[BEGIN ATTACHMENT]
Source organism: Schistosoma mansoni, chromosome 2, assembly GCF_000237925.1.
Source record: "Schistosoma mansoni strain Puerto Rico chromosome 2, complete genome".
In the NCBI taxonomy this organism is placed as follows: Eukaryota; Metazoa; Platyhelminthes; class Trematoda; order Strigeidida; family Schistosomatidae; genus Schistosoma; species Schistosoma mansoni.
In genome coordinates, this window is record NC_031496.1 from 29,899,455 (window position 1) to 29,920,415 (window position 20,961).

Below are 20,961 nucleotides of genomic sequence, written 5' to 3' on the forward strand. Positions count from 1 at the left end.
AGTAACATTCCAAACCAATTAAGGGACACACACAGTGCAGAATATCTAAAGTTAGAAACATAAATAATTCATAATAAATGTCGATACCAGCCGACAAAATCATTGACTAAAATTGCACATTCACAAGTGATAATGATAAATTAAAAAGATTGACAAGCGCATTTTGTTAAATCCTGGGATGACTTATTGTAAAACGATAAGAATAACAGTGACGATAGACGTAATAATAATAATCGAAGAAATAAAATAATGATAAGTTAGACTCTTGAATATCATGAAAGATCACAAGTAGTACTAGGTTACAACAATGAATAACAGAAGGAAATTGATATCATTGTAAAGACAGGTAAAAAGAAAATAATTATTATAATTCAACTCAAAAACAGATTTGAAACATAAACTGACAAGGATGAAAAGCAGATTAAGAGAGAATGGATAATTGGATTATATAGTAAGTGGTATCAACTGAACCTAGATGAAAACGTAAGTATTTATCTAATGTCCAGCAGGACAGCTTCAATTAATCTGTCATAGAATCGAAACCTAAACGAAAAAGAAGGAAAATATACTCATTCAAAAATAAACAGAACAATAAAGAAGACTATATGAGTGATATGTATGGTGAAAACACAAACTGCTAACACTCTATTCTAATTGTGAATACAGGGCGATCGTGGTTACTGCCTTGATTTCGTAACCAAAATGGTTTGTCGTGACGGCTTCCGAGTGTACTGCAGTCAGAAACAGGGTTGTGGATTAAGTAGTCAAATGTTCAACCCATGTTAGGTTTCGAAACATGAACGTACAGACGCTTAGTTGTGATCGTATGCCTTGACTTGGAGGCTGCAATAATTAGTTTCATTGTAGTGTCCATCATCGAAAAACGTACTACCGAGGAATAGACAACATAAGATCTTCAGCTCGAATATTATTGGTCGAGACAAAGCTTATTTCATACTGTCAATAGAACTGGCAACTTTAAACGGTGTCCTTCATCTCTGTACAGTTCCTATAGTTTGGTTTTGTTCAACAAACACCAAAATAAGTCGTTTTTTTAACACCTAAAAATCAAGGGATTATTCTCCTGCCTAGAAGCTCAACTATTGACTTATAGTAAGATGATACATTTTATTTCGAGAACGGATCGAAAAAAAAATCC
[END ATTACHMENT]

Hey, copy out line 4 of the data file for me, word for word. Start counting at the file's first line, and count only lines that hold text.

In genome coordinates, this window is record NC_031496.1 from 29,899,455 (window position 1) to 29,920,415 (window position 20,961).